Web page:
CMPS&F - Environment Australia
Appropriate technologies for the treatment of scheduled wastes
Review Report Number 4 - November 1997
A wide range of technologies are available or are potentially available for the treatment of scheduled wastes, as discussed in the earlier chapters of this report. However, there are relatively few commercially available processes that destroy the contaminants and are able to treat a range of waste types.
Technologies such as PLASCON, Base Catalysed Dechlorination (BCD) and Eco Logic may be effective in treating waste streams in a liquid or gaseous phase. However, they require a separate extraction process, such as solvent extraction or thermal desorption to remove the contaminants from bulk solid media such as capacitors or contaminated soil. Similarly, technologies such as thermal desorption should be viewed as only part of the solution, in that while they remove the contaminant from a waste, they do not always destroy the contaminant and subsequent treatment of the off-gas may be required.
This chapter introduces some of the technologies which are largely pretreatment processes. These are mainly used to separate and concentrate the contaminants for further treatment. Pretreatment technologies can be divided into the following categories:
A short summary of these processes follows.
Thermal desorption is an ex situ process for physically separating volatile and semi-volatile contaminants from soil, sediment and sludge by heating to temperatures high enough to volatilise the organic contaminants.
Thermal desorption may use either indirect or direct heat exchange, and air or an inert gas to transfer vaporised contaminants from the contaminated medium.
The bed temperatures (usually between 170 to 550oC) and residence times used by thermal desorption systems will volatilise selected contaminants and drive off water, but typically will not oxidise or destroy organic compounds. Thermal desorption must then be linked with another destruction process (eg an afterburner, PLASCON, BCD or Eco Logic unit).
Thermal desorption has been widely applied to the treatment of tar contaminated soils; the off-gases are passed through an afterburner. Thermal desorption followed by direct combustion (eg in an after burner) can be likened to incineration, and it has the potential to have acceptability problems with local communities if used to treat scheduled wastes. Some thermal desorption systems, such as the PCS Technology (PCS) process (refer Section 16) incorporate other treatment processes such as pyrolysis, prior to a final combustion step.
There are a variety of thermal desorption units available, including:
Although thermal desorption units are commonly available, some systems may not be appropriate for treating chlorinated waste streams.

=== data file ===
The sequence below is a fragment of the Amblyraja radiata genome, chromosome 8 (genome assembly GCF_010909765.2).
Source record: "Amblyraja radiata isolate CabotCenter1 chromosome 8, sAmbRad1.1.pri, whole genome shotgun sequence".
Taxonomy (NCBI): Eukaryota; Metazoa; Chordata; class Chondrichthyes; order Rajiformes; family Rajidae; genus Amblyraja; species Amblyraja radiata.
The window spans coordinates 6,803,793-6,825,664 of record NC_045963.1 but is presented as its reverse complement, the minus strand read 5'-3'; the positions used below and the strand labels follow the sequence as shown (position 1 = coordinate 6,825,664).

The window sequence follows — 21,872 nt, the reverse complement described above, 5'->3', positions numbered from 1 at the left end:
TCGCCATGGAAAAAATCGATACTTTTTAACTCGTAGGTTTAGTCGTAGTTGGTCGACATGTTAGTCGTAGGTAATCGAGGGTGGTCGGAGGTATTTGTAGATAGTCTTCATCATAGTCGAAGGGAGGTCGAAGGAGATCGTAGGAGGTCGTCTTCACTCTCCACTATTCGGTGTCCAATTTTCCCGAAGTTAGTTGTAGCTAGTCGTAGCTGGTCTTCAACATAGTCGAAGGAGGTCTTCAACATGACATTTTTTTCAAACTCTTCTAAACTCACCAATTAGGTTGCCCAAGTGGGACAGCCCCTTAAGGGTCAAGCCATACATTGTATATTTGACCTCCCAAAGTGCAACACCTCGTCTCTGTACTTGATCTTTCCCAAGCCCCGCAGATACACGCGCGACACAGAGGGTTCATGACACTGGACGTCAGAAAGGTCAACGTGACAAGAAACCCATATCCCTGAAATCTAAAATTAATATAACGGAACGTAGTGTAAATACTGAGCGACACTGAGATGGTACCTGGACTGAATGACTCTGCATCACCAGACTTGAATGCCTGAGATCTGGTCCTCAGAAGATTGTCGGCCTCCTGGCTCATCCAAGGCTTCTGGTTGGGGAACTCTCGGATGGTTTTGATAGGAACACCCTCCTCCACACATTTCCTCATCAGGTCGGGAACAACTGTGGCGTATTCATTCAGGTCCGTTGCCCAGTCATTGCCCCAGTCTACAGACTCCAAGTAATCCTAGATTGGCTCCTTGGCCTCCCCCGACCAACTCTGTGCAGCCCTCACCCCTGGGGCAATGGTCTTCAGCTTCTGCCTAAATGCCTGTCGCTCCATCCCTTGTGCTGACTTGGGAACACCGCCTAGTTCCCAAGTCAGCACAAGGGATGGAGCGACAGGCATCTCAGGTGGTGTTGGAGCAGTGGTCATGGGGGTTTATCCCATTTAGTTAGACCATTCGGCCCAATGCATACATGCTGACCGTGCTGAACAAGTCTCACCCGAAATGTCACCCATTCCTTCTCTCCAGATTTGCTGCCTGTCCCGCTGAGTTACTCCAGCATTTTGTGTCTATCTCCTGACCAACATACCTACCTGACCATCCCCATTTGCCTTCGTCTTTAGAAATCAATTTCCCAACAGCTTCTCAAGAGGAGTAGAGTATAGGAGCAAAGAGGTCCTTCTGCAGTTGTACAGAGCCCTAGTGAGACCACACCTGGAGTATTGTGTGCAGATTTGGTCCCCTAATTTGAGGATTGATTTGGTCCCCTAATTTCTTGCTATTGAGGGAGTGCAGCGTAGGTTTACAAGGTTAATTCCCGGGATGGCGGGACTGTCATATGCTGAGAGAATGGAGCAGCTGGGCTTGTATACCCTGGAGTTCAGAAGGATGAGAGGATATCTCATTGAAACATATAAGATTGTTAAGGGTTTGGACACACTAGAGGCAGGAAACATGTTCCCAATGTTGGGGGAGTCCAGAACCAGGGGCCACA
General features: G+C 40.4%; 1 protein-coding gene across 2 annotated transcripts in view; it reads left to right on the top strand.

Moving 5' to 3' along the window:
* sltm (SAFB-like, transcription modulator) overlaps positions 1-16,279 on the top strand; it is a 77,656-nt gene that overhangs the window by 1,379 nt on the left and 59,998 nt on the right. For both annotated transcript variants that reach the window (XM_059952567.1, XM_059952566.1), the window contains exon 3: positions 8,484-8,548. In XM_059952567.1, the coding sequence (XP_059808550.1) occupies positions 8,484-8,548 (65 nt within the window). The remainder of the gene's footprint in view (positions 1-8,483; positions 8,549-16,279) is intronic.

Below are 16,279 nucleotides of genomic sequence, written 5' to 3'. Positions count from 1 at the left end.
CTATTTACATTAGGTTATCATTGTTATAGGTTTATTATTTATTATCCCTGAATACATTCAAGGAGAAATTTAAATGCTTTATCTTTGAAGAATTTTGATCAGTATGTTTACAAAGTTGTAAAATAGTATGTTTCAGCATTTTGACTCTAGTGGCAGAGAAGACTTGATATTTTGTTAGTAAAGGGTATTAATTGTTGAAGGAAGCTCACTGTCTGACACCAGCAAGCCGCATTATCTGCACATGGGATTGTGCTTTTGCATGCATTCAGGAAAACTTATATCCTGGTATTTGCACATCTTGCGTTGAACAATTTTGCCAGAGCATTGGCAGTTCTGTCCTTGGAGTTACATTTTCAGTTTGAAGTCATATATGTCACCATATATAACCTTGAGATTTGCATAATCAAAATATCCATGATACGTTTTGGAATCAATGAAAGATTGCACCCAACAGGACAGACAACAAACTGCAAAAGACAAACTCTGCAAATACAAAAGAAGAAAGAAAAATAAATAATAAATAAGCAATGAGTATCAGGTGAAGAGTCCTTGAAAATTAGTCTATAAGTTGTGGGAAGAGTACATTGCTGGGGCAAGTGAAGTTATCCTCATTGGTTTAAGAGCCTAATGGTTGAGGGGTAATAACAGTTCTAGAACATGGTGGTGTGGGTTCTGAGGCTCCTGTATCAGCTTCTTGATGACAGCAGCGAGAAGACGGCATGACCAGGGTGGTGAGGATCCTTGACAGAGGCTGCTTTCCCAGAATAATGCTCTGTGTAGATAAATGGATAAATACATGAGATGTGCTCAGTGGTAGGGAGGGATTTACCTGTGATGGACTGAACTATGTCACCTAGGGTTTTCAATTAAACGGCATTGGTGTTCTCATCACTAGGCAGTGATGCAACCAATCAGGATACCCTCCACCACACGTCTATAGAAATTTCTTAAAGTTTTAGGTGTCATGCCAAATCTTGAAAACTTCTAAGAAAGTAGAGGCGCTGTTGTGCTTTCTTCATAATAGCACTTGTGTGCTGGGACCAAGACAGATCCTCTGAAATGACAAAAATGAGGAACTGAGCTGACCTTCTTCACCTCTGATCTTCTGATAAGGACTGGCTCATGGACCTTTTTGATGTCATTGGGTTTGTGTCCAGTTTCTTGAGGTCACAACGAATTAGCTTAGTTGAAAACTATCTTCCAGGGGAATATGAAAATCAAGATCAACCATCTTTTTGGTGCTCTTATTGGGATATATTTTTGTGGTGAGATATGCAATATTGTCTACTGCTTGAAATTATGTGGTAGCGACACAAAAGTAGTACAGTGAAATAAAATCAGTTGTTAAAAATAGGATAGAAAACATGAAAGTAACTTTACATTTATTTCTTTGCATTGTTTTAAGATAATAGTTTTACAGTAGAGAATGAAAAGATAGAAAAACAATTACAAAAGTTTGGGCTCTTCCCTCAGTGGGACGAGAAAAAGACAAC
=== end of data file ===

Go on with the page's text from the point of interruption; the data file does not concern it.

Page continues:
There are a number of Australian based clean-up contractors employing thermal desorption technology including Theiss Environmental Services and ADI Limited. ADI Limited has applied thermal desorption both independently (eg clean-up of explosive organic contamination at the St. Mary's site, Sydney, NSW) and in conjunction with the BCD process.
McLaren-Hart had established a thermal desorption capability in the region using a combined infra red/vacuum unit that is operated batchwise, in contrast to most other systems which are designed to operate continuously. McLaren-Hart have since ceased their Australian operations and hence their thermal desorption system is no longer available.
19.2.2 The Therm-O-Detox System
The Therm-O-Detox system is an example of a thermal desorption system linked with a further treatment process; in this case BCD.
The Therm-O-Detox system, developed by ETG Environmental Inc., uses an indirectly heated thermal desorber to separate organic compounds from contaminated media (Shieh, 1994). The unit is designed to achieve feed material temperatures of up to 510oC thereby allowing effective treatment of soils and sludges contaminated with a wide range of low and high boiling point compounds. Applications include oily sludges, pesticides, herbicides, PCBs, coal by-products, wood treating compounds, dioxins and furans.
The Therm-O-Detox system consists of a feed hopper, feed conveyer, and a low or medium temperature thermal desorption unit (LTTD and MTTD) heated by a hot oil heater. Off-gases are treated by a vapour recovery system which includes an oil venturi, an oil scrubber, a water scrubber, a condensing unit and vapour phase carbon adsorption for final polishing of gases exiting the condensing unit.
A cooling conveyor or mixer is used to cool and condition the processed waste in order to control dusting and to promote compactability for replacement on site or for off site disposal. The equipment design is claimed to offer good mixing, a low sweep nitrogen gas flow (to prevent air backflow and auto-ignition) and good contaminant recovery.
The system throughput rate depends on the waste type, moisture content, contaminant level and treatment standards. A typical system throughput can be expected to be 4 to 14 tonnes per hour depending on the variation in feed material characteristics and regulatory requirements.
Contaminants and moisture volatilised from the contaminated material (such as soil) are entrained in the off-gas and are condensed and recovered by the scrubbers/condensers. The condensed mixture is separated and the organic contaminant is collected for recycling via solvent recovery, fuel substitution or treatment using the BCD process.